Global and local variables

The function of the “Globals” and “Locals” panels is the same: to explore the value of local and global variables at a current execution point (using breakpoints to halt execution and observe these variables, or by hitting the ‘break all’ button). By right-clicking on a variable, you can add it as a “Watch” or a “Breakpoint”.

The ”Watch” panel is similar to the “Globals” and “Locals” panel, but instead of global or local variables, you can select variables that you would like to ‘watch’. Values are updated every time a breakpoint is hit or when you execute the code step-by-step. Variable names can be written like most other simple Lua statements:

  • variableName
  • object.member
  • table[1]
  • table[index]
  • table[object.index]

Callstack panel

The “Callstack” panel shows you the callstack at a current execution point. Double-click on a line to open a file at the location of the call. The Debugger even allows you step through some of the base game functions for which the source code has been made public. Grayed-out lines are parts of code that have not been made public.

Running new scripts during debugging

The “Script Console” executes user-defined Lua code when execution is paused (by hitting a breakpoint or break-all being pressed). Enter your code in the bottom part of the panel and press Ctrl + Enter to execute it.


The “Breakpoints” panel is where you manage breakpoints.

Regular breakpoints can be placed in the code by clicking on the vertical gray bar on the left of the code panel. You can also use F9 to enable/disable a breakpoint at the current position. The program will stop running when it tries to execute a line with a breakpoint.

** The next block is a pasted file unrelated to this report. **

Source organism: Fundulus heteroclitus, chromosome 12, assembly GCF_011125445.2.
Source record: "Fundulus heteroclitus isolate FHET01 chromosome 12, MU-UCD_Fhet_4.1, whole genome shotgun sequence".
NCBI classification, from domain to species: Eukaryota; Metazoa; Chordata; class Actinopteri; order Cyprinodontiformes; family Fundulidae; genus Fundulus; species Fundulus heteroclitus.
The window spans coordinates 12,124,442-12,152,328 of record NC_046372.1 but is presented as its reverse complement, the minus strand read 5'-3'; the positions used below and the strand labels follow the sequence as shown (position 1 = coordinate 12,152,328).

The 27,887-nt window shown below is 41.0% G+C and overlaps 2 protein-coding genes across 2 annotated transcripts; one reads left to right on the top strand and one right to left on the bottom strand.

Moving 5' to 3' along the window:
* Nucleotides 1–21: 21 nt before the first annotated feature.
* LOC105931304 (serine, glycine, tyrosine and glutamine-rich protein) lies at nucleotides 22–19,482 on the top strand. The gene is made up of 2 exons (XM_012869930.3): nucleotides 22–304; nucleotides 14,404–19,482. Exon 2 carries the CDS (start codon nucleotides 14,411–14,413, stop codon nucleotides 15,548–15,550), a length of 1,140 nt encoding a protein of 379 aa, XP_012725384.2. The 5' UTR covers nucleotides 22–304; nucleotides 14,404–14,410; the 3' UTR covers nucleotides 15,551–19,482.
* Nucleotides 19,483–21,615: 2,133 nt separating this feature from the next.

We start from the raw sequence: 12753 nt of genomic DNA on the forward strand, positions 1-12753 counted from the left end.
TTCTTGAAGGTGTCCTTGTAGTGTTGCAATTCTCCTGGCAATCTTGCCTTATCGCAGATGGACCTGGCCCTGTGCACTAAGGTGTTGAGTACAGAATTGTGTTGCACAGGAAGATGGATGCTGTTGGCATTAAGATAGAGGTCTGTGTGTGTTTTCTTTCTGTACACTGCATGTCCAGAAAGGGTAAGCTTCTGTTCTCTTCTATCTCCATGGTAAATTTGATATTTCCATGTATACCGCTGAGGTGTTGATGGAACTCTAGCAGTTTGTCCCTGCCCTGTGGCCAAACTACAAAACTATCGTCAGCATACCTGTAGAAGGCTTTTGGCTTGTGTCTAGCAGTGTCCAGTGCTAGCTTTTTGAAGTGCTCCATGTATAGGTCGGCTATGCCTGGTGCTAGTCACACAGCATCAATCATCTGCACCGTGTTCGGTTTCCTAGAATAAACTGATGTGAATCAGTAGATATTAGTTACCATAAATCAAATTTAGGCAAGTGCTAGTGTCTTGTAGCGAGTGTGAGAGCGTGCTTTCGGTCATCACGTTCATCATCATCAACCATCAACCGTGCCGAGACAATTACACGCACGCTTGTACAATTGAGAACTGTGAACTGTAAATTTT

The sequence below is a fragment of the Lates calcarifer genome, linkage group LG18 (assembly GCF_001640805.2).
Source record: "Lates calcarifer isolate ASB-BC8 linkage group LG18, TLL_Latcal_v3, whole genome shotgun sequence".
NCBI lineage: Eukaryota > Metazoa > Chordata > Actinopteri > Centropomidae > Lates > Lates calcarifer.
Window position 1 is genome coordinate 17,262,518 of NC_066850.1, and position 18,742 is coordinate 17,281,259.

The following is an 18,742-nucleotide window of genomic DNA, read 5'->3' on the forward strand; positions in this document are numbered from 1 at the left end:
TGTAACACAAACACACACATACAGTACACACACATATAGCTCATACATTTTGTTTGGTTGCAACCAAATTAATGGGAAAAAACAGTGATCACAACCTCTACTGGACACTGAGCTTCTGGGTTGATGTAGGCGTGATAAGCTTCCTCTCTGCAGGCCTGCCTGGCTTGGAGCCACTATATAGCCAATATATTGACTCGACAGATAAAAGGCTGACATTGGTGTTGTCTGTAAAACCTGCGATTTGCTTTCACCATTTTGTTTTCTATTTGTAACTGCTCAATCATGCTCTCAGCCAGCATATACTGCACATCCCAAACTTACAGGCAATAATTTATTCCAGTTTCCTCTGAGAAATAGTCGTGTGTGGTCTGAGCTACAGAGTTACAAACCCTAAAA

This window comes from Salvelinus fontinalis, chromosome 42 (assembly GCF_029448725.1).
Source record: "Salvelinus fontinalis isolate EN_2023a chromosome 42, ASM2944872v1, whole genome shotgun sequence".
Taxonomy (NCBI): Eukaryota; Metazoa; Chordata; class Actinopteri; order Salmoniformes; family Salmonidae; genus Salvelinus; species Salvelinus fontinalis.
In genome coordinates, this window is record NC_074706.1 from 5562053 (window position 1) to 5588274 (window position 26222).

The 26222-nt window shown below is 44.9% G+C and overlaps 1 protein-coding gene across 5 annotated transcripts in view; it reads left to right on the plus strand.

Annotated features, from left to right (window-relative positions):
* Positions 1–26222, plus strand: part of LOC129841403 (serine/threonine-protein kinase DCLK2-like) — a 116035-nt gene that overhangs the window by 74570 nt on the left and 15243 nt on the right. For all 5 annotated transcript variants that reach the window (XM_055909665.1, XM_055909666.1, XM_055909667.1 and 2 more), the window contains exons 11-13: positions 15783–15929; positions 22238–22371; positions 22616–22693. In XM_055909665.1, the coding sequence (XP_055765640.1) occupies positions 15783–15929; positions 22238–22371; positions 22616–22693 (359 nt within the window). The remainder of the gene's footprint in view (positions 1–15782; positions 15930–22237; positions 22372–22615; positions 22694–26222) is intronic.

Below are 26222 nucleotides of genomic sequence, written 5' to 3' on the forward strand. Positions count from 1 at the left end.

Data breakpoints can be placed by right-clicking on a variable name in the “Globals”/”Locals”/”Watch” panel or by right-clicking on a name in the text editor. A data breakpoint will be hit when the data for the specified variable changes.

You can fine-tune a breakpoint by adding a conditional expression and/or hit count condition to it. These conditions are evaluated each time a breakpoint is hit and the code will only stop executing once the conditions are met.

Game output

The “Output” panel shows the game’s log output. If a script error is reported, this panel will provide you with the file name and line number, so that you can double-click on it and view the code causing the error. The output is the same as the log file written by the game.

Searching in code

The “Find Results” panel shows search results from the “Find in Files” dialog. Double-clicking on a result opens a file at the search hit location.

The “Find Replace” window behaves in a similar way to other text editors. “Find” and “Replace” directly show the results in the text editor; while “Find in Files” searches through the entire file and shows results in the “Find Results” panel. Other search modes are available too:

  • “Extended” search allows you to use special “escape” characters (\t = tab, \n = new line, \r = carriage return, \0 NULL character and \\ = backslash)
  • “Regular Expression” searches with regular expressions. Captures are defined with brackets ‘(‘ and ‘)' in the search string and can be placed with $1-$9 in the replace string.

Default keyboard short-cuts

Ctrl-NNew file
Ctrl-OOpen file
Ctrl-SSave file
Ctrl-Shift-SSave all files
Ctrl-QQuit application
Ctrl-Shift-FFind in files
F3Find next
Shift-F3Find previous
Ctrl-Shift-GGo to file
Ctrl-GGo to line
Ctrl-KComment lines
Ctrl-Shift-KUncomment lines
Ctrl-WClose tab
Ctrl-Shift-TReopen tab
Alt-UpMove line up
Alt-DownMove line down
Alt-LeftNavigate backwards
Alt-RightNavigate forward
F5Run / Continue execution
Ctrl-F5Run Without Debugging
F7Pause execution
F6Stop execution
F9Toggle Breakpoint
F11Step Into
F10Step Over
Shift-F11Step Out